“The France team that won the 1998 World Cup was hailed as a symbol of a new harmonious multiracial nation. But now the country is racked by riots and football has become a racial battleground. Andrew Hussey, in Paris, speaks to the heroes of the World Cup-winning team and traces how the dream of 98 became a nightmare of violence and fear.”
From The Observer:
It is now less than eight years since Didier Deschamps, the stand-in captain of the France football team, held the World Cup before an exultant crowd in the Stade de France. But the triumph of his team, such a symbol of progressive multiculturalism, seems already to belong to another era. This much was clear to me on a cold night in early March this year in the Parc des Princes stadium in Paris. I was there to watch Paris Saint-Germain take on Olympique de Marseille, in the so-called Derby de France, which is traditionally the biggest and most hard-fought event in the French footballing calendar.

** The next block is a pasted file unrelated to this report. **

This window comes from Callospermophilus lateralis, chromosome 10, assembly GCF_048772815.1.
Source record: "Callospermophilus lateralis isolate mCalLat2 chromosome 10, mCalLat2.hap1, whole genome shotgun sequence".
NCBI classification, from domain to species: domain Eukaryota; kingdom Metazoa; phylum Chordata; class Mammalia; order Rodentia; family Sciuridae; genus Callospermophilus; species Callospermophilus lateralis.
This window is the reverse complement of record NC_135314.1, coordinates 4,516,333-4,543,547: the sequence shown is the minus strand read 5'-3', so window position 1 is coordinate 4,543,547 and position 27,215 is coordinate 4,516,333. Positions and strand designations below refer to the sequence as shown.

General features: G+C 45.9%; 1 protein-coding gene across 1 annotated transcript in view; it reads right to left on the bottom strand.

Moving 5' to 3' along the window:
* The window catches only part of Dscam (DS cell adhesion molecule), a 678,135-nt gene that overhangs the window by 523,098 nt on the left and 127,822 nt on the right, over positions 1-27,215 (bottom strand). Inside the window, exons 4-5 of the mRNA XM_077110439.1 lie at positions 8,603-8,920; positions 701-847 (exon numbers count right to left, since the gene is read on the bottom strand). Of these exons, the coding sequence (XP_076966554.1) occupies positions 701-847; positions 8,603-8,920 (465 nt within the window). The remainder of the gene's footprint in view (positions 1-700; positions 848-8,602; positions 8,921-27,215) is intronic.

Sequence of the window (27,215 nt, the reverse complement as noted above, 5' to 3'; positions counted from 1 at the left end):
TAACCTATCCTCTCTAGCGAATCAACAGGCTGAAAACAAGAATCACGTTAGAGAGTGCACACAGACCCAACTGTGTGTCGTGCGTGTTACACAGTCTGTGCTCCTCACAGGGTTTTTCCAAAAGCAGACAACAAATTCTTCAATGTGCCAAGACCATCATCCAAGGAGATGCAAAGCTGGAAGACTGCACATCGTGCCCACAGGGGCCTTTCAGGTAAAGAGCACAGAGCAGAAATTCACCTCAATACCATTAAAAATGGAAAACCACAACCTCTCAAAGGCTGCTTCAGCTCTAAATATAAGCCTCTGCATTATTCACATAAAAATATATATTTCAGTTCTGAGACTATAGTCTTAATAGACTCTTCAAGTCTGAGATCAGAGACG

There is a long history of rivalry and, more latterly, violence between their supporters, who between them represent the two polarities of French life: the hard-headed metropolitan arrogance of Paris and the freewheeling, exhibitionism of the Mediterranean south.
More here. [Thanks to Mark Blyth.]